Tripura’s royal scion and chairperson of the Tipraha Indigenous Progressive Alliance (TIPRA) Pradyot Kishore Debbarman on Tuesday reiterated that acceptance of the demand for a ‘Greater Tipraland’ will be a precondition for an alliance with a national political party. He rejected outright newspaper reports over his party’s seat sharing discussions with the Congress for the 2023 Assembly elections.
“The media reports are not correct. We have not held any dialogue with the Congress on any issue so far,” he told journalists.
Reports of a possible alliance between the Congress, TIPRA and the Trinamool Congress have been appearing in local media ever since former Bharatiya Janata Party (BJP) MLAs and senior leaders Sudip Roy Barman and Asish Kumar Saha joined the Congress. According to them, TIPRA appears to be a very important political entity after its massive triumph in elections to the Tribal Autonomous District Council held in early 2021.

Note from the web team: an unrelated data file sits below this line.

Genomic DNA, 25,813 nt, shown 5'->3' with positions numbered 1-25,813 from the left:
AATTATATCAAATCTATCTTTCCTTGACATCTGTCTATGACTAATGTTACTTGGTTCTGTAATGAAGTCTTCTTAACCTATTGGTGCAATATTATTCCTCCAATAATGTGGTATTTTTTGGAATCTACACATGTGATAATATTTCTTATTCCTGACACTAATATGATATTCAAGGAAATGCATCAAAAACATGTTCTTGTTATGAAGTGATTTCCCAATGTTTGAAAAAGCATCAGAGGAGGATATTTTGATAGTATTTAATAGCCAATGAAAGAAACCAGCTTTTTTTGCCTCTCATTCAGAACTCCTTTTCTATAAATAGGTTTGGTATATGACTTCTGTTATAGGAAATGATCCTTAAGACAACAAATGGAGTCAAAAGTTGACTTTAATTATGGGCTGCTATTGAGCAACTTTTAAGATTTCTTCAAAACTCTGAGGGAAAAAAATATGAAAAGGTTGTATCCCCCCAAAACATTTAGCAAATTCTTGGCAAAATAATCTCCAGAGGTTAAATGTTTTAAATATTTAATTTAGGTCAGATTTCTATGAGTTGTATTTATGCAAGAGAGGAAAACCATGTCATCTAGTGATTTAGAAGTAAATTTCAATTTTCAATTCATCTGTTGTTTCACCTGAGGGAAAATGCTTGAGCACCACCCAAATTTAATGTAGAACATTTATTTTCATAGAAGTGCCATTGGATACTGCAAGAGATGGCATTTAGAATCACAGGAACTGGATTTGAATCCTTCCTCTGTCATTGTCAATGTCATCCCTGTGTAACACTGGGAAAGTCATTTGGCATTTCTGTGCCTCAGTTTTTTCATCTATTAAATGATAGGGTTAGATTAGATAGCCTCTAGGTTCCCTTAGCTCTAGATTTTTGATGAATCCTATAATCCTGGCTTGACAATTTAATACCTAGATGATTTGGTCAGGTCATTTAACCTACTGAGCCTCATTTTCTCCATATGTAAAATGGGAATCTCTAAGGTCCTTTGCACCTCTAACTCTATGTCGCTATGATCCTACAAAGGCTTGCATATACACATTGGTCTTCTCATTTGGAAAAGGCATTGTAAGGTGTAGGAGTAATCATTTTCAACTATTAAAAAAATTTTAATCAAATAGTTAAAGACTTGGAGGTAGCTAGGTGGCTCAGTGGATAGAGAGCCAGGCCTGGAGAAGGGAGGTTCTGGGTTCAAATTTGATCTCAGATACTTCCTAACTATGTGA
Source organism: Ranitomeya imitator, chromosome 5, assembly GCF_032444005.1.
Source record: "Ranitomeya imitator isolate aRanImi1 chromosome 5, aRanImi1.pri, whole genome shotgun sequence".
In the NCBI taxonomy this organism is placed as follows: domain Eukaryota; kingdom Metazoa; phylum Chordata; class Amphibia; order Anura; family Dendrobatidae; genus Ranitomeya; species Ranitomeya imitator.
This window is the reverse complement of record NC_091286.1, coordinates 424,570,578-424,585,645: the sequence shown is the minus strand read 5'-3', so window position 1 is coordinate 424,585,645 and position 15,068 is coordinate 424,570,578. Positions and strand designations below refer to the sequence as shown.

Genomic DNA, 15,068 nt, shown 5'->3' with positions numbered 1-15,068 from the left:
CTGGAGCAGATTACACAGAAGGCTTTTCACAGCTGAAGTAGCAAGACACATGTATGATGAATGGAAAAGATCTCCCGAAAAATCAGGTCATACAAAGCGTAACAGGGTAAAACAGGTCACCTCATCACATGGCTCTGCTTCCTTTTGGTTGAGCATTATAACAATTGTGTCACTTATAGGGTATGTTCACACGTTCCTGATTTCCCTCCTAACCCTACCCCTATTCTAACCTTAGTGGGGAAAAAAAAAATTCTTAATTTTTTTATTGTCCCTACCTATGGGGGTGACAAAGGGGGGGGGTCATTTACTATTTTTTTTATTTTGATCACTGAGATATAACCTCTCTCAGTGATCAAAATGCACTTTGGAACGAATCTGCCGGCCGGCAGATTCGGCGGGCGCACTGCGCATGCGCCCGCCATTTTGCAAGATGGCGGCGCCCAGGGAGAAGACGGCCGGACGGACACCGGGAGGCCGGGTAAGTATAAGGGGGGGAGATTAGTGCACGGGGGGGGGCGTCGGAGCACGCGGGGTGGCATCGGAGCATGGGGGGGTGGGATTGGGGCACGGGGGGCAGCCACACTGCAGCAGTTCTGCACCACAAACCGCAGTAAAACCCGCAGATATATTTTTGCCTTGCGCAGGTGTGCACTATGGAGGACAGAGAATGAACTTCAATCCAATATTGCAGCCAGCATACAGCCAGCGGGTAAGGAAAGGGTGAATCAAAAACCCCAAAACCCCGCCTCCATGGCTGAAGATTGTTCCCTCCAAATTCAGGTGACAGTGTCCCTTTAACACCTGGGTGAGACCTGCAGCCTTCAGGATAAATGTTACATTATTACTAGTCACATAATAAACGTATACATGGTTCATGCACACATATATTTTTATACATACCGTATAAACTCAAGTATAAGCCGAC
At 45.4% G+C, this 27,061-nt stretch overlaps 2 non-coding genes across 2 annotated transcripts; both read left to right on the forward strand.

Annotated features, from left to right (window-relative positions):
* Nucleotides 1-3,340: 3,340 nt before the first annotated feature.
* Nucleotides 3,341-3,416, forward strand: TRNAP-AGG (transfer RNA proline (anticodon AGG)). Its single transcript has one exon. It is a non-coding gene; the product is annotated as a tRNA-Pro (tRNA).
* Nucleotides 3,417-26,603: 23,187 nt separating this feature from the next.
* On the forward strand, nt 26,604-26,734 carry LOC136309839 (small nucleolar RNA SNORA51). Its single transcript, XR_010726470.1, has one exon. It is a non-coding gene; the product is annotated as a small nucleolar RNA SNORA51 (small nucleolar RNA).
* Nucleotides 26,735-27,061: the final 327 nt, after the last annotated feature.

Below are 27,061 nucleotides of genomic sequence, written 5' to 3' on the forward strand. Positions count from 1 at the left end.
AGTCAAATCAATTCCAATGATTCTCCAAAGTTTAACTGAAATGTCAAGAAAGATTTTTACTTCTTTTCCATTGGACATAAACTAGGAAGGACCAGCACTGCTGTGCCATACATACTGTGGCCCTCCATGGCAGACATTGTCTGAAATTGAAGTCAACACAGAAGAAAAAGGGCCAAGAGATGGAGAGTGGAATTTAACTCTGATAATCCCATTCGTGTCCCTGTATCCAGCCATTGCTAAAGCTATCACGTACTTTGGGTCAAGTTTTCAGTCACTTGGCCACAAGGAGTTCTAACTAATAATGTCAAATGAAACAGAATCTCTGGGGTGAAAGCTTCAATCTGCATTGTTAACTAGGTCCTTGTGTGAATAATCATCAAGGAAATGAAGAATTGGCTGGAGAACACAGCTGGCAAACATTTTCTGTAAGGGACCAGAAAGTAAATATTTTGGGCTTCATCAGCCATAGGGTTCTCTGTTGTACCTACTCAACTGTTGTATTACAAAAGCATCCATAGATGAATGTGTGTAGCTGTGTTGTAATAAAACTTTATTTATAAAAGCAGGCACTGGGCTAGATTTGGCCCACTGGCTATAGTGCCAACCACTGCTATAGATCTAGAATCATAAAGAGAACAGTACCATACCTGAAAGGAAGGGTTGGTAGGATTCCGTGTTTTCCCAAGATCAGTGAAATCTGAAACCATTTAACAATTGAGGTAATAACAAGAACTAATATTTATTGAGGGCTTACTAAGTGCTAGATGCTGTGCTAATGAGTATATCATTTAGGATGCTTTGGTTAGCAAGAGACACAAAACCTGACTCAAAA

TIPRA has also announced that it would contest Assembly elections next year and said it was not averse to joining hands with a major party. “Whoever is interested to have a grouping with us must assure us in black and white, in writing, confirming acceptance of our demand for ‘Greater Tipraland’,” he asserted.
The idea of ‘Greater Tipraland’ is aimed at creating a territory with areas even beyond Tripura where Borok (native indigenous residents of Tripura) are residing. Many tribal leaders, including the Indigenous Peoples Front of Tripura (IPFT) president N.C. Debbarma and the BJP’s Scheduled Tribe cell leaders, criticised the demand, suggesting it has no practical meaning and alleging that it tends to confuse the State’s 33% indigenous population.
Mr. Debbarman, however, insisted that the issue is relevant and is not a gimmick, and that the demand is possible within the framework of the Constitution of India.
Twenty of 60 seats in Tripura State Assembly are reserved for the tribal community. TIPRA is confident that it can win a majority of the reserved seats in the February 2023 elections and will have the capacity to bargain with a major political party even on contentious issues.